However, in some cases neck pain may become a chronic condition and affect your daily life. Research into the diagnosis and treatment of neck pain is ongoing, so contact your health care professional for the latest information on causes and treatment plans.

Over time, neck pain can lead to complications including:

  • Absenteeism from work or school
  • Permanent nerve damage (due to a pinched nerve) including paralysis
  • Physical disability
  • Physiological and psychological response to chronic pain
  • Poor quality of life
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Medical Reviewer: William C. Lloyd III, MD, FACS
Last Review Date: 2018 Nov 10
  1. Back pain. National Institute of Neurological Disorders and Stroke. http://www.ninds.nih.gov/disorders/backpain/detail_backpain.htm
  2. Neck pain. FamilyDoctor.org. http://familydoctor.org/online/famdocen/home/tools/symptom/513.printerview.html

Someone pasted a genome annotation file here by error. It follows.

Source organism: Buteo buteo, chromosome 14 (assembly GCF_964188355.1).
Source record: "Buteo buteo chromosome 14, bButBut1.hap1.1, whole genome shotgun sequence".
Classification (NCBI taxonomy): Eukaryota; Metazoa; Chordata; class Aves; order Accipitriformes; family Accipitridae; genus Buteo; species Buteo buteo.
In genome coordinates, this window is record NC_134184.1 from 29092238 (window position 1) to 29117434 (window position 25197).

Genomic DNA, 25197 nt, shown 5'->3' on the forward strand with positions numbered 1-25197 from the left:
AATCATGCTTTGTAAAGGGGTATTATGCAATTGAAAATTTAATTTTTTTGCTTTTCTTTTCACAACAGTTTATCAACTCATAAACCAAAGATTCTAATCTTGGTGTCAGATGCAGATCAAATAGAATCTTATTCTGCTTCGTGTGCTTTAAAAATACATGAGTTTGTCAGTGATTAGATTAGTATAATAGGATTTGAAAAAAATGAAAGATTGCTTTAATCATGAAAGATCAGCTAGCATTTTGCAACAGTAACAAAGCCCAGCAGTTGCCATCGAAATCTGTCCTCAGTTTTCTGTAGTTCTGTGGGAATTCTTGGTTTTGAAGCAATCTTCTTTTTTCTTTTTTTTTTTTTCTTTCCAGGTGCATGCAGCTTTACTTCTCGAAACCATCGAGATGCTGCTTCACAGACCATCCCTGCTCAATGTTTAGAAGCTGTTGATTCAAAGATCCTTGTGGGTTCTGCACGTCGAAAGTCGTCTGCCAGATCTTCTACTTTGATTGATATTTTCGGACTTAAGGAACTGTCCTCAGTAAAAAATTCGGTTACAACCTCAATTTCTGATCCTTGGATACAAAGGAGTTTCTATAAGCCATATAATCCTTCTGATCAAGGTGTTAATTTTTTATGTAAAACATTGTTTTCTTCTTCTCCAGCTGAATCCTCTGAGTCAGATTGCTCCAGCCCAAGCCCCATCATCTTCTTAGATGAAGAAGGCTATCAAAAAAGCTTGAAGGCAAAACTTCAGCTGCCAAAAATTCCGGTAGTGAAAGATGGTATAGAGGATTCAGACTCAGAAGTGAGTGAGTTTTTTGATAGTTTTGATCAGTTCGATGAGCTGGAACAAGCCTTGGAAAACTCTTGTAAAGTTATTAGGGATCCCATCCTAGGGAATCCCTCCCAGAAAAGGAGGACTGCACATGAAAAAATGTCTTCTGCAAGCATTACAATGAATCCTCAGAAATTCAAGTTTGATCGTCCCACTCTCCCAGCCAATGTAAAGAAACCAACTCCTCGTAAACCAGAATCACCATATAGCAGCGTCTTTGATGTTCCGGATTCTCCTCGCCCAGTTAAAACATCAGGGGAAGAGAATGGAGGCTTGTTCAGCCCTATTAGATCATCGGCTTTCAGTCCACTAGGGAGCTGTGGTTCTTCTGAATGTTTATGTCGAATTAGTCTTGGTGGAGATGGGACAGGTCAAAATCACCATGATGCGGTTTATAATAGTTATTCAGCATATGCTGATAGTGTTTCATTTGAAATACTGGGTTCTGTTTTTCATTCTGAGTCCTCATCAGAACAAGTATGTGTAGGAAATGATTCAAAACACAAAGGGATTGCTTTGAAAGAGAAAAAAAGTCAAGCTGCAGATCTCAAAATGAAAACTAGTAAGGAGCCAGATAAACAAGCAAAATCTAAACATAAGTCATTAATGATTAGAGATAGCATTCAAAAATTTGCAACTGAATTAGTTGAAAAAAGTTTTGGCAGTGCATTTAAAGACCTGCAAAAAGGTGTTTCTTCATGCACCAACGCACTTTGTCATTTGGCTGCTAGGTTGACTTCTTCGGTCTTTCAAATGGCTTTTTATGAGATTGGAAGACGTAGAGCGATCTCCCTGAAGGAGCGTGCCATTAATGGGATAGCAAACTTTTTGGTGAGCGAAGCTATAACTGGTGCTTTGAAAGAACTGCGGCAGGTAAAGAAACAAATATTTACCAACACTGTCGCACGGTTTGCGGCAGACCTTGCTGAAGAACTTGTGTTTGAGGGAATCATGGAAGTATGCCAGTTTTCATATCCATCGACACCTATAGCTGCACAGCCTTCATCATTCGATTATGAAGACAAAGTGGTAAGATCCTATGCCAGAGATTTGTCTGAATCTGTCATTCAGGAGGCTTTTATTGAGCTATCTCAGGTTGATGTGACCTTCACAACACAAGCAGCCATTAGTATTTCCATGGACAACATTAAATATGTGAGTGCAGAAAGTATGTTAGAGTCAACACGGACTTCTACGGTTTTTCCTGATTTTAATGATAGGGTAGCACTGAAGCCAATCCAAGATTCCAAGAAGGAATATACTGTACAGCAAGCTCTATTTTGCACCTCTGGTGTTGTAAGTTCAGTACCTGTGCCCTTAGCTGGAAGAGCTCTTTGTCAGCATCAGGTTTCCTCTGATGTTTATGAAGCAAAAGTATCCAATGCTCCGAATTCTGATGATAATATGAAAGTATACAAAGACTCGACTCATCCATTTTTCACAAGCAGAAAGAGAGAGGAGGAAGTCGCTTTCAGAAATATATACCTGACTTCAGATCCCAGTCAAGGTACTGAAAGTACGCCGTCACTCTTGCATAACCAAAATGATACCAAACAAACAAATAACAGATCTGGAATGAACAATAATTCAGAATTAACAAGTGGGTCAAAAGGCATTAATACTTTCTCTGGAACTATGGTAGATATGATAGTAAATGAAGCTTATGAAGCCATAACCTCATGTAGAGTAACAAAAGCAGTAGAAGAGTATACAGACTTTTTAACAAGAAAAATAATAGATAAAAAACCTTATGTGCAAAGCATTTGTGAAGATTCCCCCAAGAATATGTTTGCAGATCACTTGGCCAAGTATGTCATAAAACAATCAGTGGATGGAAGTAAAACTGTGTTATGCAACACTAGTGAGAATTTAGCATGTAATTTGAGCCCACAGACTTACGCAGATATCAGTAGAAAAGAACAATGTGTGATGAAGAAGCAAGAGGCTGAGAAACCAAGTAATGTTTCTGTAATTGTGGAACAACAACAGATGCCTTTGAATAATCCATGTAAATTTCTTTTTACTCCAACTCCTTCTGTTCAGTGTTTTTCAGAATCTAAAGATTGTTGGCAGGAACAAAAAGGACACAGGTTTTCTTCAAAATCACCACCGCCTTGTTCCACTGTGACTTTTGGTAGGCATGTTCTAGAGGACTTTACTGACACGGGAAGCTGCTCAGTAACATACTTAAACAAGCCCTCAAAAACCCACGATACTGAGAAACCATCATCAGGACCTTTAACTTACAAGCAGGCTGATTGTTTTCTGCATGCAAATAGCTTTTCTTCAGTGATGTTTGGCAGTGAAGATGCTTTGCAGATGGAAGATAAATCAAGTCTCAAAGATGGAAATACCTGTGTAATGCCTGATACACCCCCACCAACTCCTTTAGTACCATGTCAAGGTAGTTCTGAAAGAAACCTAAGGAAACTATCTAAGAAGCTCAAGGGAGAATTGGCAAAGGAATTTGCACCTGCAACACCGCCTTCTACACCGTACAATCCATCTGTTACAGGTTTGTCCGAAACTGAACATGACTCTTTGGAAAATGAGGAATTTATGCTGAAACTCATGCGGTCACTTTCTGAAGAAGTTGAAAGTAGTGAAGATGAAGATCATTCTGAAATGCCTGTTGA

3. Meningococcal Disease. Centers for Disease Control and Prevention. http://www.cdc.gov/meningitis/about/faq.html
  4. Hogg-Johnson S., van der Velde G, Carroll LJ, et al., The Burden and Determinants of Neck Pain in the General Population, Results of the Bone and Joint Decade 2000-2010 Task Fource on Neck Pain and Its Associated disorder, SPINE, Volume 33, Number 4S, pp S39-S51 http://www.ncbi.nlm.nih.gov/pmc/articles/PMC2271099/pdf/586_2008_Article_624.pdf
  5. Meehan WP 3rd, Mannix R. A substantial proportion of life-threatening injuries are sport-related. Pediatr Emerg Care 2013; 29:624